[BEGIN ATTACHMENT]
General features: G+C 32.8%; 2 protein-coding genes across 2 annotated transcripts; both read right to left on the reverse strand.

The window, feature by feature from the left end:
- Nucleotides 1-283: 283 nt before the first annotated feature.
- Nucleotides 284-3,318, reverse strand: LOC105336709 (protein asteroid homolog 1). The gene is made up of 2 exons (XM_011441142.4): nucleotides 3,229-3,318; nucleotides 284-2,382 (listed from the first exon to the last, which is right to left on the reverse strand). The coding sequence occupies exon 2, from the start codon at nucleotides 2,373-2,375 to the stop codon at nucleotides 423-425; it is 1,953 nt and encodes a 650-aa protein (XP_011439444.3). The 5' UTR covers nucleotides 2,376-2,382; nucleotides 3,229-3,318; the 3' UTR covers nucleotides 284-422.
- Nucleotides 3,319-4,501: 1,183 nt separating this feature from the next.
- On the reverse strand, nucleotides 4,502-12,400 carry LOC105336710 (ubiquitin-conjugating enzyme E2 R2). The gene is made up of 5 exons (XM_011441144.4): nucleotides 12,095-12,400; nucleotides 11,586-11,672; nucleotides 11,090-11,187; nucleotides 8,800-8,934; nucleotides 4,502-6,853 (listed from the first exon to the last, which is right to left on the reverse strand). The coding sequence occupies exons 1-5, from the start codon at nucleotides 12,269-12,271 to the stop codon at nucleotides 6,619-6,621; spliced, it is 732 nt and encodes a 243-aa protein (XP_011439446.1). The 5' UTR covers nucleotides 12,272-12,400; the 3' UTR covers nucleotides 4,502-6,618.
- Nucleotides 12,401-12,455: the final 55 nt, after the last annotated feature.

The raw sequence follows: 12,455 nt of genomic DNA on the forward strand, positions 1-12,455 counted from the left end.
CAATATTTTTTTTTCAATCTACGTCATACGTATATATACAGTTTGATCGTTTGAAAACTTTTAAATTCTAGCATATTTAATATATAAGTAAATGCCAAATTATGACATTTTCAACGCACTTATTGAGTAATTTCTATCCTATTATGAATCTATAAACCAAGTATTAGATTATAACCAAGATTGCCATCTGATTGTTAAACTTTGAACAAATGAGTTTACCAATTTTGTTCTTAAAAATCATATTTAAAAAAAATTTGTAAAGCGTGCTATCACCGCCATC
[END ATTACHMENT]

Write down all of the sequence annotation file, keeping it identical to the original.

General features: G+C 32.8%; 2 protein-coding genes across 2 annotated transcripts; both read right to left on the reverse strand.

The window, feature by feature from the left end:
- Nucleotides 1-283: 283 nt before the first annotated feature.
- Nucleotides 284-3,318, reverse strand: LOC105336709 (protein asteroid homolog 1). The gene is made up of 2 exons (XM_011441142.4): nucleotides 3,229-3,318; nucleotides 284-2,382 (listed from the first exon to the last, which is right to left on the reverse strand). The coding sequence occupies exon 2, from the start codon at nucleotides 2,373-2,375 to the stop codon at nucleotides 423-425; it is 1,953 nt and encodes a 650-aa protein (XP_011439444.3). The 5' UTR covers nucleotides 2,376-2,382; nucleotides 3,229-3,318; the 3' UTR covers nucleotides 284-422.
- Nucleotides 3,319-4,501: 1,183 nt separating this feature from the next.
- On the reverse strand, nucleotides 4,502-12,400 carry LOC105336710 (ubiquitin-conjugating enzyme E2 R2). The gene is made up of 5 exons (XM_011441144.4): nucleotides 12,095-12,400; nucleotides 11,586-11,672; nucleotides 11,090-11,187; nucleotides 8,800-8,934; nucleotides 4,502-6,853 (listed from the first exon to the last, which is right to left on the reverse strand). The coding sequence occupies exons 1-5, from the start codon at nucleotides 12,269-12,271 to the stop codon at nucleotides 6,619-6,621; spliced, it is 732 nt and encodes a 243-aa protein (XP_011439446.1). The 5' UTR covers nucleotides 12,272-12,400; the 3' UTR covers nucleotides 4,502-6,618.
- Nucleotides 12,401-12,455: the final 55 nt, after the last annotated feature.

The raw sequence follows: 12,455 nt of genomic DNA on the forward strand, positions 1-12,455 counted from the left end.
CAATATTTTTTTTTCAATCTACGTCATACGTATATATACAGTTTGATCGTTTGAAAACTTTTAAATTCTAGCATATTTAATATATAAGTAAATGCCAAATTATGACATTTTCAACGCACTTATTGAGTAATTTCTATCCTATTATGAATCTATAAACCAAGTATTAGATTATAACCAAGATTGCCATCTGATTGTTAAACTTTGAACAAATGAGTTTACCAATTTTGTTCTTAAAAATCATATTTAAAAAAAATTTGTAAAGCGTGCTATCACCGCCATC